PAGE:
"I just scored a perfectly legitimate goal."
In yet another big-money coup, Magic Spongers snap up the ever-excellent John Dobson, who explains why UEFA need to play by their own rules. Or not.
It's not cricket.
No it's not, it's football. One of the unique things about cricket is that the concept of 'the spirit of the game' is enshrined in it's laws - also note the use of the word 'laws' as opposed to 'rules'. The nature of the game lends itself to this as you're in the field for five days at a stretch with the same people. This is not the case in a fast-paced hour and a half and while the nebulous concept of 'fair play' is rewarded to an extent, it's not mentioned in the rules.
It's about emphasis. Incidents like Paolo di Canio catching the ball to halt play when Everton goalkeeper Paul Gerrard was down injured when he'd have been perfectly within his rights to have a go at the untended goal stand out because such circumstances are rare and while there are widely accepted conventions, there is no 'spirit of football'. Does there need to be? Probably not, even if there have been a number of incidents of late where even basic human decency between players has been sadly lacking.
In many ways, cricket's steadfast standing by the 'spirit' of the game is an anachronism, a way of entrenching a sense of moral superiority into the game - something routinely undermined by ludicrous appeals, open dissent, spot- and match-fixing. However, breaches of this moral code are against the laws and can - are - punished. Even without this codification, football generally mops these things up under the term 'bringing the game into disrepute'.
Shakhtar Donetsk’s Luiz Adriano did not break any rules in scoring against Nordsjælland. Even in the aftermath, with the Nordsjælland players voicing their complaints quite vocally, did he do anything wrong. What he did was break an unwritten and uncertain convention, one that says that drop-balls are to be uncontested and the ball should be hoofed back to the goalkeeper if the stoppage has been as the result of a player rolling around on the floor, all determined on the whim of players and referee alike. Adriano's actions may have tasted like a particularly bitter apple, but it was an apple nonetheless, not the onion that the Danes would have you believe was served to them.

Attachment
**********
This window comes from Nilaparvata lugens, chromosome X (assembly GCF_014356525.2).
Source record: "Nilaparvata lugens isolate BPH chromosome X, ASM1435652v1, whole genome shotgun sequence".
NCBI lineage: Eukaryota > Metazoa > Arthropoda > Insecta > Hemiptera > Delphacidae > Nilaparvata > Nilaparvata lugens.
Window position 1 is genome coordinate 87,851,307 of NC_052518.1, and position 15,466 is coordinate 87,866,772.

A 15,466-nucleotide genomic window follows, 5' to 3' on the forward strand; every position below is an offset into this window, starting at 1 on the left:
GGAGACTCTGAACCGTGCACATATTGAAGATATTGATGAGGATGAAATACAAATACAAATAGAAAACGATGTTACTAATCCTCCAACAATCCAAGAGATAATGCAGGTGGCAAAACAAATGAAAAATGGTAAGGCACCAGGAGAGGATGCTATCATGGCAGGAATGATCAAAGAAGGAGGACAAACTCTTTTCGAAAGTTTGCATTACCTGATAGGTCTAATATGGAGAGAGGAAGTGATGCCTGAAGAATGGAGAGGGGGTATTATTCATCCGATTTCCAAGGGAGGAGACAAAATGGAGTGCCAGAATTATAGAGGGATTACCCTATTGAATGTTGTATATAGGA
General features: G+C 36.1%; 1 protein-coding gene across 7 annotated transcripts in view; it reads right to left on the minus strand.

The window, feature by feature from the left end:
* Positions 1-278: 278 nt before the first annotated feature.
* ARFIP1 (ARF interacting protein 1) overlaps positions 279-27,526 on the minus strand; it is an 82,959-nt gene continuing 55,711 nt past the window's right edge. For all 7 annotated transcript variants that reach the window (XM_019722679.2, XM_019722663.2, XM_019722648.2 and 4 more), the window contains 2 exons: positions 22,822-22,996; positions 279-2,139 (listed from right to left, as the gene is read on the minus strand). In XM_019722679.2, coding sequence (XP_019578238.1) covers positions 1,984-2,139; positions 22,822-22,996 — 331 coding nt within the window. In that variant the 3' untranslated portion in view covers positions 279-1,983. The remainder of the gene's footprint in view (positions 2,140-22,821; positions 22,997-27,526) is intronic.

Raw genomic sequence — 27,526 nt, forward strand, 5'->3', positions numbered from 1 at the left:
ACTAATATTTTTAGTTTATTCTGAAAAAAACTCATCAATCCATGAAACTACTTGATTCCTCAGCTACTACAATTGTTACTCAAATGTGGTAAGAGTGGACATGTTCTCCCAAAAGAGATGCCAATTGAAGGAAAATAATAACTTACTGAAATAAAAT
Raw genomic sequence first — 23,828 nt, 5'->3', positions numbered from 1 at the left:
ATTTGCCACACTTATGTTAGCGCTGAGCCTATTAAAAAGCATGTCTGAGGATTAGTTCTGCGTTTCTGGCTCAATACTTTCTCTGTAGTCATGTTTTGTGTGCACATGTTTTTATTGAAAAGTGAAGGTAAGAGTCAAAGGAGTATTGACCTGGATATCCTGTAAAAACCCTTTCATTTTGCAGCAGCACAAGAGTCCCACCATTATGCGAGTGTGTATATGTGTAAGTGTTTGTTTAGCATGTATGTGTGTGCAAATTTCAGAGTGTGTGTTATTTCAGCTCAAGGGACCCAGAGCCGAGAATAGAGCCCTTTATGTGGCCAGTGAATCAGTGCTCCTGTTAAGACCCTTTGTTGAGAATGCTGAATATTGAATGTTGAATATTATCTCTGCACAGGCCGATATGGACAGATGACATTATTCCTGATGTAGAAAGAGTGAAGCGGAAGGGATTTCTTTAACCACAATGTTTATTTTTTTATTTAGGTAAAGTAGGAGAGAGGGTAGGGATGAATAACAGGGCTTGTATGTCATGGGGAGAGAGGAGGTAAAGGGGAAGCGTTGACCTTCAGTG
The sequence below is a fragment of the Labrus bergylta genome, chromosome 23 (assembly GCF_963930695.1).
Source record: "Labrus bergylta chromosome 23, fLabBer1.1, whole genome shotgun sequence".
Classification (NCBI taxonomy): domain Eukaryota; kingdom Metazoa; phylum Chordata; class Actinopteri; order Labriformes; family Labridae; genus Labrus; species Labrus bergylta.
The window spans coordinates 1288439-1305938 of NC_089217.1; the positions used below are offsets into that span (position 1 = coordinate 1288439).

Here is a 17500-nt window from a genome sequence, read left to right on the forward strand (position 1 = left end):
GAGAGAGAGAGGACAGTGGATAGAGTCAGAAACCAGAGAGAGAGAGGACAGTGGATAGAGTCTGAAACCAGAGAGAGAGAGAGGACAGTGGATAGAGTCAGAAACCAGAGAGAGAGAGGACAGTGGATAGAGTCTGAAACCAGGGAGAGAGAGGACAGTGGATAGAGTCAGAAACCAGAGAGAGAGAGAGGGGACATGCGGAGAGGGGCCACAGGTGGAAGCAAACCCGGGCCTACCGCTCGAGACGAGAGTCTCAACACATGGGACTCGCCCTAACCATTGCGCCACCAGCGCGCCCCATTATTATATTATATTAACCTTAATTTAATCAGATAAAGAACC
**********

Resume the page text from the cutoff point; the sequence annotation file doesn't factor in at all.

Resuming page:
Were I ever to be in charge of a football team - could happen, stop laughing - my instruction would be to contest everything and play on unless instructed to by the referee. If the other team have a player down and want the ball out of play, well they'll have to win it first and then put it out themselves. And if everyone conducted themselves in that manner, at least we'd all know where we stand and people could stop getting in righteous huffs about something that wasn't against any rule.
UEFA, in their eternal wisdom, have seen fit to suspend Luiz Adriano for one game for this non-transgression of the rules of the game. Two things: Sportsmanship is not sportsmanship if it's mandated and how do you suspend someone for sticking to the rules? Both points can be taken to ridiculous extremes to hammer it home, but you quickly realise that UEFA are bordering on the unsatirisable (even through the medium of apple/onion analogies). After all, we already have mandated handshakes before games in the name of respect and people can end up getting sent off for the heinous crime of having messages on t-shirts. The sport of football was hardly tarnished by Luiz Adriano's actions, no more so than other common sights like packs of players pursuing a referee around the pitch in a post-penalty pandemonium or someone on £90k a week throwing a vein-bulging strop because he thinks he should have had a throw-in.
There are many things for UEFA to get involved in. Along with regulating underpants and screwing up European competition yet further, chastising players for obeying the rules should not be one of them. If not, let's hope Luiz Adriano has learned his lesson and doesn't play to the whistle in future. Or takes up cricket.